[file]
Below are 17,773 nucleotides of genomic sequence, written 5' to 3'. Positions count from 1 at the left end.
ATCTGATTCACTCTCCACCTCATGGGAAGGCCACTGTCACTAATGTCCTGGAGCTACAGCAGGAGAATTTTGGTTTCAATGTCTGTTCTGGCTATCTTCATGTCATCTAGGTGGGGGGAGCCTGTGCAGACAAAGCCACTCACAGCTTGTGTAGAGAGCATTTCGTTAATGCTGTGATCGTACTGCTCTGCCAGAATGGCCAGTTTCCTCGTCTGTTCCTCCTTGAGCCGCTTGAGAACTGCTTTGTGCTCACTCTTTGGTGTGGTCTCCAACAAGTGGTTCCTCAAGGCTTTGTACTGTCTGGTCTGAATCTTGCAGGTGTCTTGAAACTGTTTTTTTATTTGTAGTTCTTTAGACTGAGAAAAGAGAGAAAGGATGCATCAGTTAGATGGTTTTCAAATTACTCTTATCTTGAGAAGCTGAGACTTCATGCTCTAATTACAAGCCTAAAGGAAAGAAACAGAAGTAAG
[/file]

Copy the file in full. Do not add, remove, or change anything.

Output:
Below are 17,773 nucleotides of genomic sequence, written 5' to 3'. Positions count from 1 at the left end.
ATCTGATTCACTCTCCACCTCATGGGAAGGCCACTGTCACTAATGTCCTGGAGCTACAGCAGGAGAATTTTGGTTTCAATGTCTGTTCTGGCTATCTTCATGTCATCTAGGTGGGGGGAGCCTGTGCAGACAAAGCCACTCACAGCTTGTGTAGAGAGCATTTCGTTAATGCTGTGATCGTACTGCTCTGCCAGAATGGCCAGTTTCCTCGTCTGTTCCTCCTTGAGCCGCTTGAGAACTGCTTTGTGCTCACTCTTTGGTGTGGTCTCCAACAAGTGGTTCCTCAAGGCTTTGTACTGTCTGGTCTGAATCTTGCAGGTGTCTTGAAACTGTTTTTTTATTTGTAGTTCTTTAGACTGAGAAAAGAGAGAAAGGATGCATCAGTTAGATGGTTTTCAAATTACTCTTATCTTGAGAAGCTGAGACTTCATGCTCTAATTACAAGCCTAAAGGAAAGAAACAGAAGTAAG